In the case of Tesla specifically, many enterprises have worked to discredit or make it difficult for the brand to develop. Even the British Automotive news program Top Gear was sued for “libel and malicious falsehoods” after their review of Tesla’s Roadster S dramatically mislead audiences into showing the range of the car to be 1/4th of its true battery duration (Moshinsky, 2013). This is because the innovations brought by companies like Tesla, or even GM’s electric car, pose a threat to the pre existing economic conditions that fossil fuel companies and conventional automobile brands benefit from. The business model of Tesla, which has a $0 budget for advertising and a $0 budget for franchised dealerships, allows for the car to be sold at a cheaper price to all consumers. By allowing all Americans to see how this business model values the consumer and the product itself over corporate profits, all sections of the conventional automotive industry feel threatened. The perceived threat is reminiscent of the 1800s era, where big business monopolies controlled so much of each market that any sort of deviation or innovation was immediately silenced, whether through litigation or force. In that time period, the United States government created “trust-busting” legislation that encouraged new ideas and the competitive pricing effects that come with multiple companies.
Today, the dollars that are being poured into political campaigns by automotive super-PACs essentially ensure that new legislation that curbs the process of innovation stifling will never be put into place. Consumer market analyzer James Albertine concludes that “The reason [Tesla is] so successful is because everybody is fed up with the traditional dealership model” (Bogage, 2016). When examining the excuses brought forward by the NADA on why Tesla shouldn’t be legally allowed to open dealerships, it appears that their only reasoning is that dealers want to preserve profit opportunities based on older market conventions for themselves instead of changing to adapt to a more competitive market. If all companies had the ability to legally block their competitors from pushing innovative business models, the entire American economic system would falter.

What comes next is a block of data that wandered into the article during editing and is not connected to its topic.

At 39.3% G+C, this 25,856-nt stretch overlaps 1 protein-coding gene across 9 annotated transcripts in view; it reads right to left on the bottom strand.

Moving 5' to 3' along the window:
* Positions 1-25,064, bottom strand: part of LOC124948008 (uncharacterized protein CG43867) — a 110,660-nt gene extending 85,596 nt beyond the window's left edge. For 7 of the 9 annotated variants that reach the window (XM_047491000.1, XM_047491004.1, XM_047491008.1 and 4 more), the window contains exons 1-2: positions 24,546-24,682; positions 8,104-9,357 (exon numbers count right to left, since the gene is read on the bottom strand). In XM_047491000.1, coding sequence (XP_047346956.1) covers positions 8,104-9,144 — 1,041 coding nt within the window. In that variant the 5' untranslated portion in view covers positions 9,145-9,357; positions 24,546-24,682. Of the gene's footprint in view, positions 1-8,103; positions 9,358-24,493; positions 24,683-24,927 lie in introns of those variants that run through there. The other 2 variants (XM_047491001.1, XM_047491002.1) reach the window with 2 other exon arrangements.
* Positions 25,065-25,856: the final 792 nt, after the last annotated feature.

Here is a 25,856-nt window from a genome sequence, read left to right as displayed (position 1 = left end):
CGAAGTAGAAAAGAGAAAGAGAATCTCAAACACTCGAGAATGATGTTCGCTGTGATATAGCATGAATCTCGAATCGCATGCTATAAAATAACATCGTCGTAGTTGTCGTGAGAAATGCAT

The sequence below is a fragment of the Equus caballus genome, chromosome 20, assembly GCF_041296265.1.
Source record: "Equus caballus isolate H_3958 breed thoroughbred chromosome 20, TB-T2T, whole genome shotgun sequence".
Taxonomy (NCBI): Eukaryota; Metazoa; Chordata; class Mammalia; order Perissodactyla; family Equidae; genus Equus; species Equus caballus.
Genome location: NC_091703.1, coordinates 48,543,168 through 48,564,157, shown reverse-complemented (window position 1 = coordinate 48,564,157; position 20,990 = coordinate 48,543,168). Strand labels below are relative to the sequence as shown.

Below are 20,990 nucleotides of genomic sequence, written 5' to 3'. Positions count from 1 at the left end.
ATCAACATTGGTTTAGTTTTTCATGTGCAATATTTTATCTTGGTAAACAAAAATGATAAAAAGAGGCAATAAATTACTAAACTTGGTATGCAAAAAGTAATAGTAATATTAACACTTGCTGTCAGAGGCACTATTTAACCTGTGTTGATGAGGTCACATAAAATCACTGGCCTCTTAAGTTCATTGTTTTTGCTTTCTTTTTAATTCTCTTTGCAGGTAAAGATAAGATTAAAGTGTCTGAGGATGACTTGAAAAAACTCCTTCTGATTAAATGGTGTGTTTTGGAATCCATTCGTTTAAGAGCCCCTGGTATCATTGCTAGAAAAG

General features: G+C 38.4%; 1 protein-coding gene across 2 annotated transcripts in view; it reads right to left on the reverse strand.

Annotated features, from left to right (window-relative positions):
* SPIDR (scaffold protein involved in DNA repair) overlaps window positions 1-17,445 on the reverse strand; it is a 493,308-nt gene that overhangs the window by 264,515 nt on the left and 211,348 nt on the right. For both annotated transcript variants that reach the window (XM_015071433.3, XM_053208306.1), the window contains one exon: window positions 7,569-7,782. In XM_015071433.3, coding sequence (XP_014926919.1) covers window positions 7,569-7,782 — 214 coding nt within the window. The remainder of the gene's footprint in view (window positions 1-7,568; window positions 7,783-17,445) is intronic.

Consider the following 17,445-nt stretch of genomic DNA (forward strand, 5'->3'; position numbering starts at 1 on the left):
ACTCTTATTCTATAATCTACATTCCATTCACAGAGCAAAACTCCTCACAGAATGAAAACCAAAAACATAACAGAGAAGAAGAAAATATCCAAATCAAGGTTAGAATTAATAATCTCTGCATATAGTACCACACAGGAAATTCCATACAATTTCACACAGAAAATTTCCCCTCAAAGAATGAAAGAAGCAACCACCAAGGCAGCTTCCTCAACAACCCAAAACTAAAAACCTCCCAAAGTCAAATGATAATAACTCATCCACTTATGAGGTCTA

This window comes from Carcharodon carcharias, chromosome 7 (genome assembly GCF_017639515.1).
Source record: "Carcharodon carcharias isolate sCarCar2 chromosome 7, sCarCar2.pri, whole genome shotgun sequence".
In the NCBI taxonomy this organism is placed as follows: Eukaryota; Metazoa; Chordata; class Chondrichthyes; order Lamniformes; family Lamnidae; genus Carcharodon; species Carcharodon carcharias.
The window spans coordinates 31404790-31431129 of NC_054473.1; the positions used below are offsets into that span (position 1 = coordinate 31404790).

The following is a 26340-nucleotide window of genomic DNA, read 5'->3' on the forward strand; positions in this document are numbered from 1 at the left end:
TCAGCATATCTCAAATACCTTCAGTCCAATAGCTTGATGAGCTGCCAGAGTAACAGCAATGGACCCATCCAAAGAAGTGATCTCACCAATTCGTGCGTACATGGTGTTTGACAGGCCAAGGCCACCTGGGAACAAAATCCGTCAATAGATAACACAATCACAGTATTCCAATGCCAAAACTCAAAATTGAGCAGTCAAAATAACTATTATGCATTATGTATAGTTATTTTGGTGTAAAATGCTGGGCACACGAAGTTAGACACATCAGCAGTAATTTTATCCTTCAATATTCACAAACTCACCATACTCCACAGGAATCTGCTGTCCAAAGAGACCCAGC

Given the challenges Tesla faces from the automobile industry, perhaps the best way to deal with the lobbying bias against it and other electric car manufacturers is to reintroduce and enforce “trust-busting” legislation that levels the playing field of ideas and competitive pricing. Only then will innovative companies like Tesla have a fair chance to make a profit and improve the environment.
Written by Connor Frechette-McCall
University of Massachusetts, Amherst